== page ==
“This has been a very important lesson,” said School Committee Chairwoman Deidre Gifford Friday. “We can do a better job of communicating with families.”

The School Committee decided to establish the “cold cheese sandwich” practice because some students owed as much as $100 for lunches. The policy does not affect those children who receive free or reduced-cost lunches.

For the rest of the student population, hot lunches cost $2.25 in the elementary schools, $2.50 at Cole Middle School and $2.75 at EGHS. There are extras that students can buy at Cole and EGHS, such as chips, ice cream and juice drinks. And students at any of the schools whose parents have signed up to prepay can buy more than one lunch.

Students are told by cashiers when their account is running low, except at Meadowbrook and Frenchtown, where employees are not allowed to tell students when their account is low or empty. According to Aramark’s Kelly McKeon, assistant food manager for East Greenwich, that sort of decision is made by individual building principals.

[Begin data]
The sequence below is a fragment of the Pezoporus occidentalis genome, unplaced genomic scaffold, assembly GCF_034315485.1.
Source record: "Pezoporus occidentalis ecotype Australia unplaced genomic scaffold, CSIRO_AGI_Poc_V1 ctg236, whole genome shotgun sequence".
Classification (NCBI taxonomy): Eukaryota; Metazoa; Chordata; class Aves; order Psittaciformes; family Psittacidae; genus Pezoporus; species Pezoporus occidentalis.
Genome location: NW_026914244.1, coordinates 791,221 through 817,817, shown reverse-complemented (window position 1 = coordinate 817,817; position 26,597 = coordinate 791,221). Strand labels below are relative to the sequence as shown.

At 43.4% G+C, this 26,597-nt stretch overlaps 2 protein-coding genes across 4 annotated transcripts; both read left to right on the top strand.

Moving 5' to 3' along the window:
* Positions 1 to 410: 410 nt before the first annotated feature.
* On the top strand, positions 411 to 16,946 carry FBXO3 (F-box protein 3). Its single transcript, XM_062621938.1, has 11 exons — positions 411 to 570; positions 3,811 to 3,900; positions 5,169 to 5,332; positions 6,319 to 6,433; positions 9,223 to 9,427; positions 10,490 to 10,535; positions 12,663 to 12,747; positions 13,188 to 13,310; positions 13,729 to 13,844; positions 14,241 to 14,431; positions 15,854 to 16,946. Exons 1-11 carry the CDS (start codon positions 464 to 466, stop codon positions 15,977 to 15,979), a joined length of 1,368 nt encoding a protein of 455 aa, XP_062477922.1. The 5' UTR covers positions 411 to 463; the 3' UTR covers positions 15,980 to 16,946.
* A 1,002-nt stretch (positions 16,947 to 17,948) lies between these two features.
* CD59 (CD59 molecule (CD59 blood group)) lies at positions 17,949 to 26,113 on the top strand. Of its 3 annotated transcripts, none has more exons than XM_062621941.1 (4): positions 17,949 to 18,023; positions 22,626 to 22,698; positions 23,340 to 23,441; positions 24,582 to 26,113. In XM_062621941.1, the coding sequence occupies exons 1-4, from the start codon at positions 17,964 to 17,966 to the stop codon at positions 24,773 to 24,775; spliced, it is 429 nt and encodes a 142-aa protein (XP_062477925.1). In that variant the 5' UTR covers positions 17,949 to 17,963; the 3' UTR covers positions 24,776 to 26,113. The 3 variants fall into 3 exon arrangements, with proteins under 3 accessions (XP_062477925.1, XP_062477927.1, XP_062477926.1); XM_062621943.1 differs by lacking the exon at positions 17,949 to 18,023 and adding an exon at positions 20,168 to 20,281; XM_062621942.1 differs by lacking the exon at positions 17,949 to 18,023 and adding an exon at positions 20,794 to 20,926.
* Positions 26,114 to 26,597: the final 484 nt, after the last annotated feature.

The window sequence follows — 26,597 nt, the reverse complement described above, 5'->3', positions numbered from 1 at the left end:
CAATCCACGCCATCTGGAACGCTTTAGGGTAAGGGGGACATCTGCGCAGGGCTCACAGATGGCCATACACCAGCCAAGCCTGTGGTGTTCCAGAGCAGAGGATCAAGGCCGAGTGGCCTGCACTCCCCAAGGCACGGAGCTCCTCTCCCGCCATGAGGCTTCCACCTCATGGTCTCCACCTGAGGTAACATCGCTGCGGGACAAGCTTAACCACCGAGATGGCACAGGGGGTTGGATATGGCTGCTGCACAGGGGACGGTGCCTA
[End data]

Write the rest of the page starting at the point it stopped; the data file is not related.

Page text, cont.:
But, she said, that could be the reason that one elementary school, in particular, has a high deficit. “There is no connection between the cashier and the students about talking about balances or anything like that,” she said, declining to name the school.

NutriKids allows parents of any student who buys lunch, regardless of how its paid for, to track what their children eat, if they choose to look. And they can put limits on how much a child can spend. McKeon said, for instance, that a parent at Cole just contacted her about putting a $5 limit on how much her child could spend at lunch.

McKeon said that Aramark sent information about the lunch program home with students in September.